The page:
Imran Khan in an older interview with Reuters
Pakistan's prime minister has created a stir over comments he made about US operations in Afghanistan and China's treatment of Uyghur Muslims.
In an interview with Axios HBO, Imran Khan categorically stated that he would not allow the US to use Pakistan as a base for its Afghan operations.
He also asked why the world was fixated on Xinjiang while ignoring what India was doing in Kashmir.
The comments have generated debate on Indian and Pakistani social media.
The interview with Mr Khan was aired early on Monday morning and immediately started gaining traction as people began discussing his comments.
Axios had already released his comments about the US and Afghanistan ahead of the interview's broadcast.
Mr Khan told the interviewer, Jonathan Swan, that he would "absolutely not" allow the US to have the CIA in Pakistan to conduct cross border counter-terrorism missions against al-Qaeda, the Islamic State group, and the Taliban.
Pakistan's cooperation is seen as critical to US President Joe Biden's plans to completely withdraw US troops from Afghanistan by September.
Mr Khan has always been opposed to the US using Pakistan as a base from which to launch operations, and his comments follow similar remarks made by Pakistani government officials.
This stance won a lot of praise in Pakistan with the term #AbsolutelyNot trending in the country.
But Mr Khan's comments on China, Xinjiang and the treatment of the Uyghur Muslim minority were only released on Monday - and have not been welcomed as enthusiastically.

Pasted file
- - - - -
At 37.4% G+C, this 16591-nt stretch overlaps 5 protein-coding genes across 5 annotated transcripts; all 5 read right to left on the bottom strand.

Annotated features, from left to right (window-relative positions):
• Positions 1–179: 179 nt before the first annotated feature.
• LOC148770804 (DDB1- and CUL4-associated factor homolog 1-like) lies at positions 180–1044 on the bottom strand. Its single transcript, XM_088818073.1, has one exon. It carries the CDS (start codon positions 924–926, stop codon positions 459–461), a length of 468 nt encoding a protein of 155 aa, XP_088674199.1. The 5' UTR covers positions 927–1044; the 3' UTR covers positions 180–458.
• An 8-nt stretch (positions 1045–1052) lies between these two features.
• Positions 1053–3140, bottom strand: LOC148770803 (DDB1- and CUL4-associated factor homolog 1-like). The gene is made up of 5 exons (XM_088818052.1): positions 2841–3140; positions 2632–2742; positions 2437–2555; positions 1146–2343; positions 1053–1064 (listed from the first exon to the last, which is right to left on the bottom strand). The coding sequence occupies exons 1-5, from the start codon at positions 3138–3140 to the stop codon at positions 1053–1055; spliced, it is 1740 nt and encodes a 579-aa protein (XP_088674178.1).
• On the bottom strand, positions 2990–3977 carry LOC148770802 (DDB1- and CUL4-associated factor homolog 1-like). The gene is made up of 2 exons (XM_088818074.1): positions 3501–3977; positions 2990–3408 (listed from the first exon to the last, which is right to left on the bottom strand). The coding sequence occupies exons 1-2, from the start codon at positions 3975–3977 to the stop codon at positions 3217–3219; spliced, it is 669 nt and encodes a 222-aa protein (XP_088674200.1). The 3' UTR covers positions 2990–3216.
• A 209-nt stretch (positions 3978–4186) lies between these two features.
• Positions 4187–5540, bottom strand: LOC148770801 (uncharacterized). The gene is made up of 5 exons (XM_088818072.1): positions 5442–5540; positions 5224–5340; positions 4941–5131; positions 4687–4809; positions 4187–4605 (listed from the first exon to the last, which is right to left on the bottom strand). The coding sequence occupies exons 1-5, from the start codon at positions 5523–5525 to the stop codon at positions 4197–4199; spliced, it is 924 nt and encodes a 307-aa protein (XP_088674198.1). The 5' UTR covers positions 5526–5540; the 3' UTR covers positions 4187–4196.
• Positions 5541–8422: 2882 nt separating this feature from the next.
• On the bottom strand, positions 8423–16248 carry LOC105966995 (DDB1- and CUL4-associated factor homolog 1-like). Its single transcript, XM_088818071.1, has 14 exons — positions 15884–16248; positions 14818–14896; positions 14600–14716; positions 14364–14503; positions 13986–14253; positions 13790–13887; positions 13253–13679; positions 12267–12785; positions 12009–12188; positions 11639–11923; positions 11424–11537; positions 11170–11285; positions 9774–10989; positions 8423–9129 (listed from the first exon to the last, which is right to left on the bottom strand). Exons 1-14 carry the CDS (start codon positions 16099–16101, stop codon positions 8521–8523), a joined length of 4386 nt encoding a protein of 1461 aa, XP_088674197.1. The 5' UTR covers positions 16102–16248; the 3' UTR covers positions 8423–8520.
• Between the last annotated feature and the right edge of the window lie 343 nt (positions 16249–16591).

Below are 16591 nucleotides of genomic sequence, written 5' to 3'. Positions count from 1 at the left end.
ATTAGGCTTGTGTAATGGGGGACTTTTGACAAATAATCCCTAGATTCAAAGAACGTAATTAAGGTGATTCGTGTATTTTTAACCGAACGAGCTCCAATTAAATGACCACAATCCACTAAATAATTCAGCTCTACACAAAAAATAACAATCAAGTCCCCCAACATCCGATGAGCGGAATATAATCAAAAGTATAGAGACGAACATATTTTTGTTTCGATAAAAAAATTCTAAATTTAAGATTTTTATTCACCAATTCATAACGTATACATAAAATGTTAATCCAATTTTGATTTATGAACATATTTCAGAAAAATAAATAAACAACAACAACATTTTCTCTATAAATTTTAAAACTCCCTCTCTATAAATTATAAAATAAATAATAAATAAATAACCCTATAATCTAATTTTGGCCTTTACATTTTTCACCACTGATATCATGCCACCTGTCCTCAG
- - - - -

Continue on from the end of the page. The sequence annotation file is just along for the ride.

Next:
Reiterating that Pakistan spoke to the Chinese on any issues they had "behind closed doors", Mr Khan asked why what India was doing in Kashmir - which he likened to an "open-air prison camp" - was not an issue, calling it a matter of "hypocrisy".
The Kashmir region is claimed in its entirety by both India and Pakistan, though both sides only control part of it.
The two nuclear-armed neighbours have already fought two wars and a limited conflict over Kashmir.
In 2019, India moved hundreds of thousands of troops into the part of the region it controlled, locked up thousands of people including elected politicians, and stripped Indian-administered Kashmir of its special status.
Pakistan and Imran Khan led international outrage over the issue and called for action to be taken against India.
"I care about what is happening on our border," he said, prompting the interviewer to point out that China was also on Pakistan's border.
But Mr Khan said that Pakistan "respect(s) the way they [China] are and whatever issues we have we speak behind closed doors".
He said that China has been one of the "greatest friends" to Pakistan at its most difficult times, adding that "when we were really struggling and our economy was struggling they came to our rescue".
Mr Khan's comments attracted attention in both India and Pakistan, many of which were critical, and accusing him of having sold out.
Some users called the comments "total moral cowardice". Prominent Pakistani journalist Mehdi Hasan said it was "painful to watch".
This is painful to watch. In which Imran Khan pretends the Uighur Muslims in Xinjiang aren't being persecuted because his friends in the Chinese government told him they weren't. Good for @jonathanvswan for pushing back. https://t.co/gahMzpQ4HQ
— Mehdi Hasan (@mehdirhasan) June 20, 2021
Given the realities of Pak-China relations, Imran Khan will never give a good answer to the question about his silence on the Uighurs. The best reply would be "we're very concerned, and we discuss it privately with our Chinese friends." But you'll never hear those first 3 words.
— Michael Kugelman (@MichaelKugelman) June 21, 2021
In India, where there was anger over Mr Khan's comments on India and Kashmir, users accused him of being a sell-out to China, and said he would never be taken seriously.
His offer of talks if India were to restore Kashmir's special status have also been rebuffed as a "stunt".